Al-Bayda and Izaldeen Ahmed Moktar in Sirte — The head of Cyrenaica's self-proclaimed government escaped assassination Sunday (January 12th) in al-Bayda.
A man knocked on Abd Rabbo Abdul Hamid al-Barasi's door after evening prayers. When al-Barasi opened, the attacker tried to shoot him. The assailant's tribe handed him over to security authorities later that night.
Al-Barasi serves as the unrecognised prime minister of the eastern Libya region, which has been pushing for a federalist system.
The attempt on his life came shortly after gunmen assassinated Deputy Industry Minister Hassan al-Droui.
The Sunday killing in Sirte was the first high-profile murder of a government leader since the revolution.
"Islamist groups, or what is called Ansar al-Sharia, are standing as an obstacle to the work of official security services," Colonel Khaled al-Akari of the Sirte-based Zawiya Martyrs Battalion told Magharebia.
On the other hand, Ali al-Ghemati, the 33-year-old director of the Office of Co-operation and Communication of the Sirte local council said, "The lack of security and safety in the city, indifference, and the lack of deterrence are the real killers."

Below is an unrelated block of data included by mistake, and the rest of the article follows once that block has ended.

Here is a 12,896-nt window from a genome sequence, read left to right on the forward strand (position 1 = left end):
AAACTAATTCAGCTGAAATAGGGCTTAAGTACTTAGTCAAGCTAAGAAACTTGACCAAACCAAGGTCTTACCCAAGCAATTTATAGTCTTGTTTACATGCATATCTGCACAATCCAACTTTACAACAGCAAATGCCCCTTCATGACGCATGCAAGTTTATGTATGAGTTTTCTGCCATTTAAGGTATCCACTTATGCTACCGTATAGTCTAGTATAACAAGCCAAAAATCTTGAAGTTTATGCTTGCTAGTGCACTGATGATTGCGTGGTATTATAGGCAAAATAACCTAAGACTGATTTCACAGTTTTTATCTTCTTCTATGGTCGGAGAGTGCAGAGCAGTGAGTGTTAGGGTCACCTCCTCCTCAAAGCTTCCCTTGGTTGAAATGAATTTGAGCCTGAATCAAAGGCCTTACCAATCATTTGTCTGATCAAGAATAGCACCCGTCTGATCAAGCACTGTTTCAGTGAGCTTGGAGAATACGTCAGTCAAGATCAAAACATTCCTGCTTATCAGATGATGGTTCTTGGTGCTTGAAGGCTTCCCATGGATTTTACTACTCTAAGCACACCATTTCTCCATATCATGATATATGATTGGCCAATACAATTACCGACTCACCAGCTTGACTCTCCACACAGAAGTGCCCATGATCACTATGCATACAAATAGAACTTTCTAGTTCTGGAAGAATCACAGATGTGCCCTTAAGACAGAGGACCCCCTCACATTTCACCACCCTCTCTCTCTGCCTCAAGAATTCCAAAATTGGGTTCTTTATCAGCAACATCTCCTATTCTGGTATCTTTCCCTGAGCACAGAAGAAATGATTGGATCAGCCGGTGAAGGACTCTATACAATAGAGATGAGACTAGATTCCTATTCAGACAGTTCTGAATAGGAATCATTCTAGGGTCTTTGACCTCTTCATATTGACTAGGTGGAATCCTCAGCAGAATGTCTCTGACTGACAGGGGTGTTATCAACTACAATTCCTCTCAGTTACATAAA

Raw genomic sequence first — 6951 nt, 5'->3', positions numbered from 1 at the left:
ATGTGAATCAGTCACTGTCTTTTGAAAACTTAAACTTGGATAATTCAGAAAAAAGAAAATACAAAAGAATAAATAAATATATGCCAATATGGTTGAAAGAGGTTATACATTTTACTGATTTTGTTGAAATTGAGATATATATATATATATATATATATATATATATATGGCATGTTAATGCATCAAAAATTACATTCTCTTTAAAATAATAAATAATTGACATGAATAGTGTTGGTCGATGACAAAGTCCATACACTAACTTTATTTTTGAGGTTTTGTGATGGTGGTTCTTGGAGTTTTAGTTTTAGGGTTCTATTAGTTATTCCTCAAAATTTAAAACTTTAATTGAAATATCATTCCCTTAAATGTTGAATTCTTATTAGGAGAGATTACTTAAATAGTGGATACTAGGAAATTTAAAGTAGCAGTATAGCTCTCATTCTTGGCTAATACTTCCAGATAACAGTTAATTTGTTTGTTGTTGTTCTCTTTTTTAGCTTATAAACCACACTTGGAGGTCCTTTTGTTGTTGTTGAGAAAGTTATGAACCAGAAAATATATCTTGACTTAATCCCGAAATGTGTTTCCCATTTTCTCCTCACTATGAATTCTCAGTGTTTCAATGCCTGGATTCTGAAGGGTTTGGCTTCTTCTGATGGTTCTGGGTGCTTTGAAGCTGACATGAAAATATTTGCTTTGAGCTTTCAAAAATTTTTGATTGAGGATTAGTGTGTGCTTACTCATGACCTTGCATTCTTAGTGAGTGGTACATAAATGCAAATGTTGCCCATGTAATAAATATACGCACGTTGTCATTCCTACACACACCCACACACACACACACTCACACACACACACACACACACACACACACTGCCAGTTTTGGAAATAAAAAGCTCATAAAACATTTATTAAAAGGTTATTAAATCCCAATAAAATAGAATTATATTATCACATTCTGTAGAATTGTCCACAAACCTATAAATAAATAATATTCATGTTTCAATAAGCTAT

"There is also the negativity of people as if they are satisfied with the situation in the city, as we haven't seen any demonstrations against this unfortunate situation," al-Ghemati added.
At a press conference on Monday, al-Barasi described his attacker as a deceived person "exploited by the entities that all Libyans know".
"They are the ones who carry weapons; they are the parties that have armed militias, such as the Muslim Brotherhood and Ansar al-Sharia, and all those who don't want Libya's interests," he added. "I expressly accuse them unless it's proven otherwise."
"They are the entities that are incapable of dialogue or achievement and that don't know what Libya's interests are. They only know how to kill so they can do whatever they want in Libya," he noted.
Al-Barasi expressed his hope that the incident would be the key to solving the mystery of assassinations.
"All those who speak about Libya's policies and about acts done by certain parties and armed groups are either assassinated or threatened," the politician said.
In response to a question from Magharebia about the ability of the executive bureau to stop assassinations in Cyrenaica, al-Barasi said: "We have co-operative revolutionaries and dignitaries who are prepared to sacrifice anything."
"Security has become the main concern for Libyans," the regional leader stated.
Before the press conference, a number of dignitaries visited al-Barasi at his home to condemn the assassination attempt.
"Libya is wide open," said Ibrahim Bouhrib, a dignitary of al-Barassa tribe. "Therefore, we assure everyone that even if one of us gets killed every day, we in Cyrenaica won't give up on our principles and we won't relinquish Libya."
"We can sit on the same table in Libya, but not through assassinations, threats, strife or money. Cyrenaica is not for sale," Bouhrib added.